Tasmania Now: TasWater reveals details about sewage spill, and second power link found viable

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Here’s what you need to know today:

‘Hang on a minute, we should send someone out’

Tasmania’s water provider has revealed it took more than seven hours to send a technician to check its Macquarie Point sewage treatment plant after a power failure in August — a fault that resulted in six million litres of untreated sewage and stormwater spilling into Hobart’s River Derwent.

TasWater chief executive Mike Brewster was questioned by the Tasmanian Greens about the incident during government business enterprise scrutiny hearings on Wednesday.

Mr Brewster said TasWater’s operational control centre in Devonport was notified soon after the power went out, but only decided to send someone to check the facility hours later after conducting a complex assessment.

“When they got to the bottom of it they said ‘hang on a minute, we should send someone out’ — so they sent someone out seven or eight hours later and that’s the reality of the situation,” Mr Brewster said.

He said the uninterruptible power supply switched itself off, causing the failure, but it remains unclear how that occurred.

Marinus link found to be commercially viable

An economic assessment of a second undersea power connector between Tasmania and Victoria has found it is technically feasible and commercially viable.

The proposed Marinus Link would operate in addition to the Basslink interconnector, which links Tasmania to the national electricity grid.

The business case study, released overnight by Tasmania’s state-owned energy provider Tas Networks, found the 1500-megawatt Marinus link and supporting transmission would deliver broad economic benefits to both Tasmania and Victoria.

It estimates the project would create more than 2,300 jobs in the construction phase in Tasmania, and over the long-term would add more than $1.4 billion in economic value and create 1,400 jobs in each state.

It was not clear how the project — which could cost up to $3.5 billion — would be funded but analysts have suggested Victoria should contribute given it also stands to benefit.

Kid-gloves treatment for baby handfish

Scientists at the University of Tasmania are hoping the hatching of a clutch of red handfish could help save the world’s rarest fish.

The 50 juveniles were hatched in an aquarium at the Institute for Marine and Antarctic studies this month.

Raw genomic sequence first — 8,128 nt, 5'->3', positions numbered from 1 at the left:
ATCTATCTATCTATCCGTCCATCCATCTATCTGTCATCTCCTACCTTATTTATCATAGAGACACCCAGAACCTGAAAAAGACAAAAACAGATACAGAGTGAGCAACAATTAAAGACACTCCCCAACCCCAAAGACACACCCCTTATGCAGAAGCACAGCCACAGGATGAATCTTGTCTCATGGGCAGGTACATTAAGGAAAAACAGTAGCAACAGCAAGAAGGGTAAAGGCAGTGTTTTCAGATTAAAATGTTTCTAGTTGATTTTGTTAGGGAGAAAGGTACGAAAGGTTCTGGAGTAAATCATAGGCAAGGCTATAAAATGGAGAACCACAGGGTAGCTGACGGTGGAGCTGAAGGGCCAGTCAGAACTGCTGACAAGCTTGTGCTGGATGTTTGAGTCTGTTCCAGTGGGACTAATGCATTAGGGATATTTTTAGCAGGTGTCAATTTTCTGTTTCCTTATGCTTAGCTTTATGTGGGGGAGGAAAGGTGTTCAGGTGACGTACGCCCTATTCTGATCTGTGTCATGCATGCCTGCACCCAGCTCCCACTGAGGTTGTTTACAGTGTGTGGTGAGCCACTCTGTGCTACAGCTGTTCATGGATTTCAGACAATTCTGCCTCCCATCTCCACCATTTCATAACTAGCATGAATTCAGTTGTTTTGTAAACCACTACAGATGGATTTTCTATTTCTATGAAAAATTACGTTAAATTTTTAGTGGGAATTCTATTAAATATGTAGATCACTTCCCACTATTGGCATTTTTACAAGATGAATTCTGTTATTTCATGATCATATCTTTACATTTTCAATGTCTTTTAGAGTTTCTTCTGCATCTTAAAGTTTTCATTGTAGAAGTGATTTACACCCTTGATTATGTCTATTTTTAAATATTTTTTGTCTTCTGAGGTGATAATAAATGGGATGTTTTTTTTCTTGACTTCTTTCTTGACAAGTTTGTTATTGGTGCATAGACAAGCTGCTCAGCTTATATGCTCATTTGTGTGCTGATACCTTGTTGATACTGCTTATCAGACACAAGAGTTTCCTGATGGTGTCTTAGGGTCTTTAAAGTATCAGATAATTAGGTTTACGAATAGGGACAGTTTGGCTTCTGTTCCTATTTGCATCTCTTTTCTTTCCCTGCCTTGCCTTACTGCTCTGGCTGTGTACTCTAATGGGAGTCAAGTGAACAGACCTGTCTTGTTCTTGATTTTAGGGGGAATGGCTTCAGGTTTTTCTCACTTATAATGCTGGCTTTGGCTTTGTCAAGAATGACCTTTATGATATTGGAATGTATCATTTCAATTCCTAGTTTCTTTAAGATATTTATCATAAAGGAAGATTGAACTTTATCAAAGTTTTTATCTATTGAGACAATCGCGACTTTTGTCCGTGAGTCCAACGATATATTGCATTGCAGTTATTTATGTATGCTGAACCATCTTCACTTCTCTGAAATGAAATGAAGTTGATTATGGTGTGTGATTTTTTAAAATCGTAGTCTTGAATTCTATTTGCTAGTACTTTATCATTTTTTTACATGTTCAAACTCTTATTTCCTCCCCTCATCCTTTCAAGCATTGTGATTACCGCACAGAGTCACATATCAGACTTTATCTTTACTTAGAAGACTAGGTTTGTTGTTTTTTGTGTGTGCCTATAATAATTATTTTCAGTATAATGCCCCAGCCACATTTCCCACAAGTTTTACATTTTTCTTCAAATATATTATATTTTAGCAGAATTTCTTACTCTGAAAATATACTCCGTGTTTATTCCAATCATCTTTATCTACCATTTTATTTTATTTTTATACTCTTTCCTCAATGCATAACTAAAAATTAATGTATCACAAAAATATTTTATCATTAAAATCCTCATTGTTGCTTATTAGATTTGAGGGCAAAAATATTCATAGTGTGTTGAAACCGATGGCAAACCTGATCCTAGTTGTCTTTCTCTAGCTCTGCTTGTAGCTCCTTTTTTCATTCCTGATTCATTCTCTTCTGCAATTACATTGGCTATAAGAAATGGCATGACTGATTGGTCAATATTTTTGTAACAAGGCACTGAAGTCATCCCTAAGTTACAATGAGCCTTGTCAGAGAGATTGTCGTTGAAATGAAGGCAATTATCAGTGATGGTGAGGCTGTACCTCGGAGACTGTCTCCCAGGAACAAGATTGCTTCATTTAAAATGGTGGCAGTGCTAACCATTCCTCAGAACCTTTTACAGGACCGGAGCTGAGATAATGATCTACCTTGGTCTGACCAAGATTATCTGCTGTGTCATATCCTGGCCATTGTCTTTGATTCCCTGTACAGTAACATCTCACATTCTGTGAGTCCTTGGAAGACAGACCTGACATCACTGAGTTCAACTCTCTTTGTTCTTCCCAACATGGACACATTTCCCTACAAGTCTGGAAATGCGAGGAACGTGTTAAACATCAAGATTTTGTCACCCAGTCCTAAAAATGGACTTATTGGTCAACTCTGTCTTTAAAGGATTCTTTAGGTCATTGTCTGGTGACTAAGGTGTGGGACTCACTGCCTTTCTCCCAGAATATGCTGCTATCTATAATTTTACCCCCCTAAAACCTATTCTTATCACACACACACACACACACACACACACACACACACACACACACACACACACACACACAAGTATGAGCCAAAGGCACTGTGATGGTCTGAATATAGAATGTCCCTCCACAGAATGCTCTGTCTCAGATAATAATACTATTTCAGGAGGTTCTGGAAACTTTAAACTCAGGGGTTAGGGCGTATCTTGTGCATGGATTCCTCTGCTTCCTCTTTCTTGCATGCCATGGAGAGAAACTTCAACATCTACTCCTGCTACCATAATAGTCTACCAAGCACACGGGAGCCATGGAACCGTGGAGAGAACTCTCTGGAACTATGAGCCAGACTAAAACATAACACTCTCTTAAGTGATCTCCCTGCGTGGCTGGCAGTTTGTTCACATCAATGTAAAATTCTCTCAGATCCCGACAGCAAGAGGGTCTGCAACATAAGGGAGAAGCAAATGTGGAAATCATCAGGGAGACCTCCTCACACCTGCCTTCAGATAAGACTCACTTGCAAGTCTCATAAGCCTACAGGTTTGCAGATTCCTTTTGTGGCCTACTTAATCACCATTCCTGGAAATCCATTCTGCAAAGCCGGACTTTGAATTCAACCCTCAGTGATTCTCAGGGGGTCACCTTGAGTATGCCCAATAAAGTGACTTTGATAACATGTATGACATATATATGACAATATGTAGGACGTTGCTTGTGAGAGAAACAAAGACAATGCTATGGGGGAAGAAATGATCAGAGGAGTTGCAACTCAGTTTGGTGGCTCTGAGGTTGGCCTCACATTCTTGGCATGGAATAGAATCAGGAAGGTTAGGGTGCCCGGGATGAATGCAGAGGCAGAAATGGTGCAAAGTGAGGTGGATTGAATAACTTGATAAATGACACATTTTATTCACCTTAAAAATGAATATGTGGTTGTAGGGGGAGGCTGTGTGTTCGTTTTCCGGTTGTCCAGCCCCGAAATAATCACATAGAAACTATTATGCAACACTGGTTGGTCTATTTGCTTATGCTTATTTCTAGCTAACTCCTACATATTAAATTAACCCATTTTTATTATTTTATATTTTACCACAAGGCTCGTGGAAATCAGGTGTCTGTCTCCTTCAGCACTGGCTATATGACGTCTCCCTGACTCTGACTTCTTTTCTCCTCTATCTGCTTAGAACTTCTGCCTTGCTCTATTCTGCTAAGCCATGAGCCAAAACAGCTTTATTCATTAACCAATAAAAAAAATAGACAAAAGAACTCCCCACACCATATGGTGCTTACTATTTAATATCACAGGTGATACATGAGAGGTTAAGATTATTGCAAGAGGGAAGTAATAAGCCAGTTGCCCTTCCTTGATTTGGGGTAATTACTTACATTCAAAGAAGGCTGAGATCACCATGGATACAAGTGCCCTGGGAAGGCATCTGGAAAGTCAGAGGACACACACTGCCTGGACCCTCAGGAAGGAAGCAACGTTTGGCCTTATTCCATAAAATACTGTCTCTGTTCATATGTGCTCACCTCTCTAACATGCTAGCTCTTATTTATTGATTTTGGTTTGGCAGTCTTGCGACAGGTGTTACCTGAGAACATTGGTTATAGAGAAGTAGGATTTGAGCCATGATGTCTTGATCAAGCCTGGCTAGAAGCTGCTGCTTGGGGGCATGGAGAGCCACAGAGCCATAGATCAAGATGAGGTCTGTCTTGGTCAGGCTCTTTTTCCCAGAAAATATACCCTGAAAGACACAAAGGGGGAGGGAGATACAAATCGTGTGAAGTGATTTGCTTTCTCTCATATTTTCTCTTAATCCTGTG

Scientists had collected two egg masses from one of the last handfish sites in Southern Tasmania, where fewer than 100 adults survive.

IMAS researcher Jemina Stuart-Smith said the babies would be released back into the wild when they’re about 12 months old.

“While they’re in captivity, we can protect them from things like predation and other adverse environmental conditions and make sure that things like food availability is not a limiting factor,” she said.

“Little is known about red handfish biology, reproduction and early growth, and these juveniles will also allow critical research that can help us to ensure this is not the last generation of their species,” Dr Stuart-Smith said.


The forecast for Tasmania is for showers, more frequent about the west, south and central areas. Fresh to strong and gusty westerly winds.

Friday is forecast to have showers about the west, south and central areas, and Bass Strait islands. Afternoon showers are possible elsewhere, although less likely about the east coast. Fresh to locally strong and gusty west to south-westerly winds are expected.

A full and updated list of warnings can be found on the Bureau of Meteorology’s Tasmanian Warnings summary webpage.

As of 6:00am the Pinnacle Road to the summit of Hobart’s kunanyi/Mount Wellington was closed at The Springs.

Check the council website for the updated status of Pinnacle Road.

Forecast * all temperatures in Celsius Maximum Minimum
Burnie 17 8
Cape Bruny 15 8
Devonport 19 10
Hobart 19 9
King Island 16 11
Flinders Island 17 11
Launceston 19 9
Liawenee 12 1
Port Arthur 18 7
Smithton 14 10
Swansea 21 8
Queenstown 14 7

Source: Bureau of Meteorology